They have no knowledge of how to go about your specialized database.

If that’s the case, you’re better off relying on experts than general AI solutions.

How to use AI to generate a database schema?

In this article section, we’ll look at three practical examples of using AI to generate a database schema. The examples include a simple blog app, an e-commerce site, and a movie review site.

After that, we’ll look at some of the other things Back4app AI agent is capable of.

The following steps will require you to have a Back4app account. If you don’t have one yet, register for free.


  1. Generate a database schema
  2. Create a database using the schema
  3. Analyze the auto-generated RESTful and GraphQL API
  4. Review auto-generated documentation
  5. Utilize Cloud Code functions

What is Back4app Agent?

Back4app Agent is an AI-powered agent that allows you to perform cloud-related tasks with the power of conversation.

That includes creating apps, deploying apps, designing the database, and writing Dockerfiles or front-end code.

By leveraging Back4app Agent, you’ll have your own personal DevOps assistant on your side 24/7. The great thing about it is that it can learn on the fly and improve as you go.

The agent is tightly integrated with Back4app and Back4app Containers. The agent is a must-have if you’re already using any of Back4app’s services!

Keep in mind that AI agent isn’t a magical tool. It’s a large, sophisticated language model (LLM) that might make mistakes. If that happens, it’ll be up to you to fix them. Additionally, submitting the same prompts (as me) might yield different responses.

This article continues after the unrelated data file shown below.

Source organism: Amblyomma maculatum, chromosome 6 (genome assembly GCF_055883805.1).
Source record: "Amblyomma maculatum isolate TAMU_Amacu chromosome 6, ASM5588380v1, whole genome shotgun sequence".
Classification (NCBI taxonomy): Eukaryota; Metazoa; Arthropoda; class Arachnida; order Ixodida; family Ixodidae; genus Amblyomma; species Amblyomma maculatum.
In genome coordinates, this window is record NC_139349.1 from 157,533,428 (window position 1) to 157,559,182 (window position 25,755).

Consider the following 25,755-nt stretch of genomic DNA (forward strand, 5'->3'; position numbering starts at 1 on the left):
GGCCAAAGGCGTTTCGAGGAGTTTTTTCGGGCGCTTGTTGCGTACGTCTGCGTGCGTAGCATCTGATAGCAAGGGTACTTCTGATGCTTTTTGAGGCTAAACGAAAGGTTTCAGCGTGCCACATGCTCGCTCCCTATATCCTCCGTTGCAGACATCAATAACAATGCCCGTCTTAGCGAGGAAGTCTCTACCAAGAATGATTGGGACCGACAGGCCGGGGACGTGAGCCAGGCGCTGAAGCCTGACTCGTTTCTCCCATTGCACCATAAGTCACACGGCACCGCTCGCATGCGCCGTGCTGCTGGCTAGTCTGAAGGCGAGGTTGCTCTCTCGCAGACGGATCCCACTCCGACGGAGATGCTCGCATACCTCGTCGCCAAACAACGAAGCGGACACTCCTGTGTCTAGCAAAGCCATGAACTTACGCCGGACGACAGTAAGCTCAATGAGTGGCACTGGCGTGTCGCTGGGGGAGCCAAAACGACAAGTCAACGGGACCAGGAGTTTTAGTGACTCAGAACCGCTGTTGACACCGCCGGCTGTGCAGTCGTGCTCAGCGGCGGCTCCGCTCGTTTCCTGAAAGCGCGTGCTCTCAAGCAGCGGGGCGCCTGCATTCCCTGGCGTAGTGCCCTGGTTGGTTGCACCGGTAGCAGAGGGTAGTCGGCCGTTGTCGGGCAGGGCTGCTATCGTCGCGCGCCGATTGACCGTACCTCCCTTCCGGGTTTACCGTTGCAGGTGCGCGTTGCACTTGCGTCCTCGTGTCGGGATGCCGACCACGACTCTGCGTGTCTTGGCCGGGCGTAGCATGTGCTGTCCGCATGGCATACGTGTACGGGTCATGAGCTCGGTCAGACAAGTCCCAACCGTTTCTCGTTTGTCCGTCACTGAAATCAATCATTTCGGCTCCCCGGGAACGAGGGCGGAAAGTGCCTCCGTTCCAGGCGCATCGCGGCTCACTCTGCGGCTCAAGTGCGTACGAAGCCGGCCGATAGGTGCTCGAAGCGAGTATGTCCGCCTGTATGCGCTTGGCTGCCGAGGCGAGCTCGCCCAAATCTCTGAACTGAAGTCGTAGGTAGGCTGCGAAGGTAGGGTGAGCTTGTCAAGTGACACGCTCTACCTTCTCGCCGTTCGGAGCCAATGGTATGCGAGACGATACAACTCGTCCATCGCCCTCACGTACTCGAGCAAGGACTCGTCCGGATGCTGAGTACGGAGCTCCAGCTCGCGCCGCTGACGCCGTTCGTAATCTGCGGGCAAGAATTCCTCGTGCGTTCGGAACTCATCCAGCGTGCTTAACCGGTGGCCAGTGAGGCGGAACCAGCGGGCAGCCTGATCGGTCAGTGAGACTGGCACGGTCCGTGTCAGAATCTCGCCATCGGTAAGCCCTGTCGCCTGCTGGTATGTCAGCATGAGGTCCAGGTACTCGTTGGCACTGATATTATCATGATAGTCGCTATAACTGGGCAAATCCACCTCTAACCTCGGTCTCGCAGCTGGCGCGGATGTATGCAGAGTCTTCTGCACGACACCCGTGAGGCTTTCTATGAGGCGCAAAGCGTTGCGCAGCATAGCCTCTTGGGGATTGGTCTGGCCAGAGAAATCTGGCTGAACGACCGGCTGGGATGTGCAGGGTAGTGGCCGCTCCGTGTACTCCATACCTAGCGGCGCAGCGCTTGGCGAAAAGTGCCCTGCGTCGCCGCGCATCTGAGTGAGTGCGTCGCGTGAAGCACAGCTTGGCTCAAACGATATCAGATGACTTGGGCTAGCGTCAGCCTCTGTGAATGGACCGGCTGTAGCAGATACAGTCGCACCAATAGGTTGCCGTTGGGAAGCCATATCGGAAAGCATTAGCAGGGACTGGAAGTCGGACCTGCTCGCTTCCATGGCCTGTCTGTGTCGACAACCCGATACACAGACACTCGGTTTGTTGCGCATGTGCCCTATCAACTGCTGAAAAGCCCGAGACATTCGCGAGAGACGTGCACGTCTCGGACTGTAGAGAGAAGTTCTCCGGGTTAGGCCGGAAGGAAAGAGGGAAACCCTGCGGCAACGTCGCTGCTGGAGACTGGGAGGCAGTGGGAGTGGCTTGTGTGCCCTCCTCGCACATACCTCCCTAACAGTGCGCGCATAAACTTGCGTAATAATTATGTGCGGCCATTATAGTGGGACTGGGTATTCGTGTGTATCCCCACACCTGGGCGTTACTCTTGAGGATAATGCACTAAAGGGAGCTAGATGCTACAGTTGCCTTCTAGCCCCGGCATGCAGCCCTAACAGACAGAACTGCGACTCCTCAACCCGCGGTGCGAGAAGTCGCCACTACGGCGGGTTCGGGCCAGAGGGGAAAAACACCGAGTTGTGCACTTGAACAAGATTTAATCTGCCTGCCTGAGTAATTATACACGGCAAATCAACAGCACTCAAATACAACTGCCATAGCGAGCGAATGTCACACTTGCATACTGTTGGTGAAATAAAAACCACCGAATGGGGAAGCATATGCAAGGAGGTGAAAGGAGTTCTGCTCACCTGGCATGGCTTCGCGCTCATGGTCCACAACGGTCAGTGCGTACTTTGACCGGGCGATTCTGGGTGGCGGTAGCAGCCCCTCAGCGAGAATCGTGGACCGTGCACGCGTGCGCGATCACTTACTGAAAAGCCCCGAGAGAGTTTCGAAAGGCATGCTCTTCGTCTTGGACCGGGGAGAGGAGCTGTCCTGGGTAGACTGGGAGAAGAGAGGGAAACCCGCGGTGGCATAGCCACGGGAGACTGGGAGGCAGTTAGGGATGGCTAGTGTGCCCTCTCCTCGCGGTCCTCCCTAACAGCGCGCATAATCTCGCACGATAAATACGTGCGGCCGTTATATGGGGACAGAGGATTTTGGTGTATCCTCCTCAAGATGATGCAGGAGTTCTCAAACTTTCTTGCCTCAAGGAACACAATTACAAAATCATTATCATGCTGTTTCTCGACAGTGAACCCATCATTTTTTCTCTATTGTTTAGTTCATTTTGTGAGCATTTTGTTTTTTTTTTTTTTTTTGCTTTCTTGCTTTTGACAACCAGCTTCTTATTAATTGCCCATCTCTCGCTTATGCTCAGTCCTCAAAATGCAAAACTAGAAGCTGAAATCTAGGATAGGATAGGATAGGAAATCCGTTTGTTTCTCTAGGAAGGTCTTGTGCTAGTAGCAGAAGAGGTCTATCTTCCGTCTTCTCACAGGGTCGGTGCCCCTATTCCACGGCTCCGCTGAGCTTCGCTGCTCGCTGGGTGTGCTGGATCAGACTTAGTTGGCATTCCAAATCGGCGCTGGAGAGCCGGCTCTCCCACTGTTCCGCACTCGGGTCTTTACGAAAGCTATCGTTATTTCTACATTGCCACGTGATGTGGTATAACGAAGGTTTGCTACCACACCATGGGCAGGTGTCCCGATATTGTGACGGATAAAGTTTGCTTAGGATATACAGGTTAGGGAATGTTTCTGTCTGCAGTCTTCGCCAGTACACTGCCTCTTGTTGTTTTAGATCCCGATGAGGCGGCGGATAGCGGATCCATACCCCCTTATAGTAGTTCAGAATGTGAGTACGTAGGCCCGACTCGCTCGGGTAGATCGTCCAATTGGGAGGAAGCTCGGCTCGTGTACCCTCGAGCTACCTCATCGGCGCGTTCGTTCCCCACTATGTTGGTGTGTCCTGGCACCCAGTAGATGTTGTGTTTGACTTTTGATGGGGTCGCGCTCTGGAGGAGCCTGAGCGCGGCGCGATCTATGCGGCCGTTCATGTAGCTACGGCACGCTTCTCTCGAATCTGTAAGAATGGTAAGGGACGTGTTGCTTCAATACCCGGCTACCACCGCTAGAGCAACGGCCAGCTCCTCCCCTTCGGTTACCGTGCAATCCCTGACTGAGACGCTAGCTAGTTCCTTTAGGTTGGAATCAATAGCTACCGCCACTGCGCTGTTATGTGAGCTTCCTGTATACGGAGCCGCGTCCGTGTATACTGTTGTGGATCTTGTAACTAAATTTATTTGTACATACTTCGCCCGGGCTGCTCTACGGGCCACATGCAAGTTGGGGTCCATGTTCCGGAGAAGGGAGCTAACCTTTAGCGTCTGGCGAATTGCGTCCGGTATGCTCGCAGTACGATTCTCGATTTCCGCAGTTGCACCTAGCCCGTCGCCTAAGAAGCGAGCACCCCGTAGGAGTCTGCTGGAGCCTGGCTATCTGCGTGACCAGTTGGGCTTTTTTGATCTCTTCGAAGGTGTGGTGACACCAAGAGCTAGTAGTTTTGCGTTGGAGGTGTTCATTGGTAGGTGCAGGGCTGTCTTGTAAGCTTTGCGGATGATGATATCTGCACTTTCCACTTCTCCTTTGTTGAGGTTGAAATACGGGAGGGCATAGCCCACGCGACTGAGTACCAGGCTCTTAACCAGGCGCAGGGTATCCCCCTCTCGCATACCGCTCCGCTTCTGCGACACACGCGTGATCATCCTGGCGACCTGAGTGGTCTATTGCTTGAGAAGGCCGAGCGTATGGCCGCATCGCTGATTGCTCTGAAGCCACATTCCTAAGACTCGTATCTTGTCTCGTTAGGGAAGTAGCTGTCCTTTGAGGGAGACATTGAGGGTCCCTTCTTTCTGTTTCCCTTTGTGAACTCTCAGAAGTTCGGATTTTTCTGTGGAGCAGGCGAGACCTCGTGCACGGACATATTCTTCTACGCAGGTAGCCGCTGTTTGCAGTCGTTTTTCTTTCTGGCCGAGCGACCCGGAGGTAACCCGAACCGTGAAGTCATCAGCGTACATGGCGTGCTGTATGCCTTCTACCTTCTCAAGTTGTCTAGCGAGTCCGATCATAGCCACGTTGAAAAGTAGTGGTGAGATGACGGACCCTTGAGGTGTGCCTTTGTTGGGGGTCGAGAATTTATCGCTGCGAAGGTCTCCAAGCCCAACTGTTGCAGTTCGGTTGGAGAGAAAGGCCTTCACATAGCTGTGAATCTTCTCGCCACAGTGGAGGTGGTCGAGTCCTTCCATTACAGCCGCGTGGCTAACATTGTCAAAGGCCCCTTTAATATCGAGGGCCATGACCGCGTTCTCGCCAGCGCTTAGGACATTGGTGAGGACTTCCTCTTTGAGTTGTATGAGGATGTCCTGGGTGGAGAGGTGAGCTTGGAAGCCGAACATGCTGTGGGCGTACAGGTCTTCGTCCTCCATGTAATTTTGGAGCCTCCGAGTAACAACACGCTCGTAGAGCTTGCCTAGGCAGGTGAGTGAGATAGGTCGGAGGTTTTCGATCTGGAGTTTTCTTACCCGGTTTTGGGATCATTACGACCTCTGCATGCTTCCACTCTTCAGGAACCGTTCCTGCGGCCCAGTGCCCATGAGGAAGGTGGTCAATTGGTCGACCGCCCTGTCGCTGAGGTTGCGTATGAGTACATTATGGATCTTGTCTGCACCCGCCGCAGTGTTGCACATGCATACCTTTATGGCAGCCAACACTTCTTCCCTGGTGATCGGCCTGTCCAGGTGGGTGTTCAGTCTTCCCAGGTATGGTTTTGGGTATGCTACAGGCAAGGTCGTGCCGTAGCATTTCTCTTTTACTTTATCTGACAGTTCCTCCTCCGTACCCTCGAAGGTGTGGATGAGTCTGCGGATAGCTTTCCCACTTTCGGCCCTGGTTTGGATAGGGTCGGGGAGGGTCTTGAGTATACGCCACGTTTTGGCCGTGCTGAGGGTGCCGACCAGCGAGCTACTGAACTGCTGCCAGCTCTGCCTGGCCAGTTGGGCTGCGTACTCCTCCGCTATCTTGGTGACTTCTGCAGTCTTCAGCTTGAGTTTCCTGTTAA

Case 1: Blog Website

As the first example, we’ll prompt the AI agent to design a blog database schema. With this example, we’ll provide as little information as possible to see if the AI agent can puzzle out the missing pieces.

Navigate to the Back4app Agent page, create a new agent, and prompt it with the following:

Create a database schema for a simple blog. Each article in the blog should have a `title`, `shortContent`, `content`, `tags`, and other administrative data. The articles should be filterable by `tags`.

Entity-relationship (ER) diagram of the generated schema:

Back4app AI Agent Blog ER Diagram

As you can see, the agent successfully created a valid database schema. It included all the required classes and handled the relationships between them. Additionally, it included Parse administrative fields such as createdAt, updatedAt, and ACL.

Case 2: E-commerce Website

Moving along, let’s try a more complex database schema. This time, an e-commerce website.

Submit the following prompt to the AI agent:

Create a database schema for an e-commerce website. The database should allow sellers 
to post listings. After a listing is posted, a user can open an order for it. The 
order should be associated with the user's shipping address. Amazon is a good example 
of what I'm looking for.

The agent generated the following database schema:

Back4app AI Agent E-Commerce ER Diagram

Again, the agent returned a valid database schema.

The only thing I’d change here is to flip the Order to Address relationship. It would make more sense for an order to be associated with a single address and an address reusable across orders.

Case 3: Review Website

For the last example, we’ll generate a movie review database schema. Here, we’ll provide as much context as possible to see if the AI agent can create a schema that matches our detailed instructions.

Prompt the AI agent with the following:

Create a database schema for a movie review website. The database should contain 
the following models: `Movie`, `MovieGenre`, `Review`,  and `User` (Parse).

- A `Movie` can have multiple genres